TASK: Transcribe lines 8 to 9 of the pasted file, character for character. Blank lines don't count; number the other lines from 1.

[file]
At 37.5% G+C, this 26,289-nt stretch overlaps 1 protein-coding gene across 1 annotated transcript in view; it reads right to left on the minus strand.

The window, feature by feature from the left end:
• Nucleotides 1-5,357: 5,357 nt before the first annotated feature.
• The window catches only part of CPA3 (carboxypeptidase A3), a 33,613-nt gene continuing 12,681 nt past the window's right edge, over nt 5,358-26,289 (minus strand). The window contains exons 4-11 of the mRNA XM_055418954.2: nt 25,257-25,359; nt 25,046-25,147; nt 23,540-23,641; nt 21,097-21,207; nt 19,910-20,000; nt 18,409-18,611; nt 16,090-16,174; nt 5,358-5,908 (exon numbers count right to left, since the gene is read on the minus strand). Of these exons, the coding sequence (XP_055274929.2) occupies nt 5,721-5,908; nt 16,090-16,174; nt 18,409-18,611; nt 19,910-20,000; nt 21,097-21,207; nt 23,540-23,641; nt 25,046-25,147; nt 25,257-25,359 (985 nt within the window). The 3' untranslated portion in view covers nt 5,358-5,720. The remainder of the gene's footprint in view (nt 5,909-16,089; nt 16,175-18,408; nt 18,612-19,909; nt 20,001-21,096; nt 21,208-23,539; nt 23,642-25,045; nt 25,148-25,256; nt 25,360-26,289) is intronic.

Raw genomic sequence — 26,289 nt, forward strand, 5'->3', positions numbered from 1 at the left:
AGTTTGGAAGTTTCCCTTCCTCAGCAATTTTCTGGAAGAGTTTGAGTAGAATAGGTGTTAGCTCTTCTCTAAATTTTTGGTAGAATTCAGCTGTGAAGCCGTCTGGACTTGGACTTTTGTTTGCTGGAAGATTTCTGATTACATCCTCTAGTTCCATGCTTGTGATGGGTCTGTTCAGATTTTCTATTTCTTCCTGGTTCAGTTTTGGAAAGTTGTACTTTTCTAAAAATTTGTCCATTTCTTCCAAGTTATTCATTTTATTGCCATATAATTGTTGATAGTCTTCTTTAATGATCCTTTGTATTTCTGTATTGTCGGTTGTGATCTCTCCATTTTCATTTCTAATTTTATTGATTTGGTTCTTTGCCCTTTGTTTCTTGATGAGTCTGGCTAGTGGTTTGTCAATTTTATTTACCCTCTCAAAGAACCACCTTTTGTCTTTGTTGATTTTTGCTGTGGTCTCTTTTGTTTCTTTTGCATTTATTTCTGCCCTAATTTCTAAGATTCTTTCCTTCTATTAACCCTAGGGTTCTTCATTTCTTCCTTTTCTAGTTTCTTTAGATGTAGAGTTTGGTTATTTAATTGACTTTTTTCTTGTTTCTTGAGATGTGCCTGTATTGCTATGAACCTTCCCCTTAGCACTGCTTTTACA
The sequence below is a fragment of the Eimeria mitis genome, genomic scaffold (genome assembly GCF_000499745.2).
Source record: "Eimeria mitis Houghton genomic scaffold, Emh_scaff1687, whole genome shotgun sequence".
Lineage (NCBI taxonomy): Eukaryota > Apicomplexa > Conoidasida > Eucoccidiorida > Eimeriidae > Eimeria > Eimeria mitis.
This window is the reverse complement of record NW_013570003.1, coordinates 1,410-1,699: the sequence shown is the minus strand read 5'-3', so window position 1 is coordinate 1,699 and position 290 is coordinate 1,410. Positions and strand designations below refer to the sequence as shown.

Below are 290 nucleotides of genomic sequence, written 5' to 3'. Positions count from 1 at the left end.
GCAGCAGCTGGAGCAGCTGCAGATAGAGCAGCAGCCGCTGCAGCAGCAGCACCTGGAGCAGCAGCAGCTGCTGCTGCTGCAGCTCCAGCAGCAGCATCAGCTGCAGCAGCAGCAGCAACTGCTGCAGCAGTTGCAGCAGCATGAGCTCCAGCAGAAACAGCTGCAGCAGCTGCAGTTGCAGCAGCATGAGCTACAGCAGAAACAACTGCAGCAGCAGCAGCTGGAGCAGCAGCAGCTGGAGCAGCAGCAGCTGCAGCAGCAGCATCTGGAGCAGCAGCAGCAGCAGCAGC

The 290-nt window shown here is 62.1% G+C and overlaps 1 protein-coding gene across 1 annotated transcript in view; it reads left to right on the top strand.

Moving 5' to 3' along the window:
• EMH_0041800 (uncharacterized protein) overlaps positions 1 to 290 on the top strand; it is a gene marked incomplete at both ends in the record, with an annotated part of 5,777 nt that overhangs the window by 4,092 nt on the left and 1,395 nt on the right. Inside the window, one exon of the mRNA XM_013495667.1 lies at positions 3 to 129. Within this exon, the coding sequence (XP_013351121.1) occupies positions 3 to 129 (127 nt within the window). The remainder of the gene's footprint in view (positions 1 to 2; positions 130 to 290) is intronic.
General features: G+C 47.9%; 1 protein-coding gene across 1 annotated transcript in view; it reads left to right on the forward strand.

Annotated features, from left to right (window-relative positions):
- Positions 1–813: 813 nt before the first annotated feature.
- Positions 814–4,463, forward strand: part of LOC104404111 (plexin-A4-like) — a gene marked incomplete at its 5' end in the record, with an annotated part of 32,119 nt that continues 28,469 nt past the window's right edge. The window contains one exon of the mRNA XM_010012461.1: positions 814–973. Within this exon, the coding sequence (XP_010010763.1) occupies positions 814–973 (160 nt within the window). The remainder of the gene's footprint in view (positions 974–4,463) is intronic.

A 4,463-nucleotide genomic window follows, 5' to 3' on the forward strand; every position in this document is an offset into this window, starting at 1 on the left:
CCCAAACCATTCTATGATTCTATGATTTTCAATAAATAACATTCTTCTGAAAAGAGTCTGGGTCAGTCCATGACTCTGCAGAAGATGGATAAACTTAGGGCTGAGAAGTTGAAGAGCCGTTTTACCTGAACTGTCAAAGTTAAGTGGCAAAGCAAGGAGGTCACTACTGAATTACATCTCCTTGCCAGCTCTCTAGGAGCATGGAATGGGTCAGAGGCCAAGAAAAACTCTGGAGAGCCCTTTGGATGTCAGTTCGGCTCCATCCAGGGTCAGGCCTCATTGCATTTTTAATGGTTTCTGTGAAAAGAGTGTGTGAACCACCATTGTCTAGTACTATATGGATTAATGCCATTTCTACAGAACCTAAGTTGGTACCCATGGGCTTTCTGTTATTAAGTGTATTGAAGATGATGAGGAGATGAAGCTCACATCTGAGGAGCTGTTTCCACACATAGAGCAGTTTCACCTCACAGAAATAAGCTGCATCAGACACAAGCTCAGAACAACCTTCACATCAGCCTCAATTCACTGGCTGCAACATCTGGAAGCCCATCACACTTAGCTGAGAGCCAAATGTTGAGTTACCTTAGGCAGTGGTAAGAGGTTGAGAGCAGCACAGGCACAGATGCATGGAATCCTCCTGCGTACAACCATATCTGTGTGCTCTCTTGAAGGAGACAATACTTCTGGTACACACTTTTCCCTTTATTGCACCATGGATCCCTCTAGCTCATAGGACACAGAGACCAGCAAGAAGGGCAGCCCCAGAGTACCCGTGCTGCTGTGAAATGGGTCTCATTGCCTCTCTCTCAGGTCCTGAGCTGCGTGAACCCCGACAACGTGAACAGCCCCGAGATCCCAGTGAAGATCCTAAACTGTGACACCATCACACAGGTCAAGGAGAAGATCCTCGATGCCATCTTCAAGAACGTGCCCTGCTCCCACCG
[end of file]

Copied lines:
Source record: "Eimeria mitis Houghton genomic scaffold, Emh_scaff1687, whole genome shotgun sequence".
Lineage (NCBI taxonomy): Eukaryota > Apicomplexa > Conoidasida > Eucoccidiorida > Eimeriidae > Eimeria > Eimeria mitis.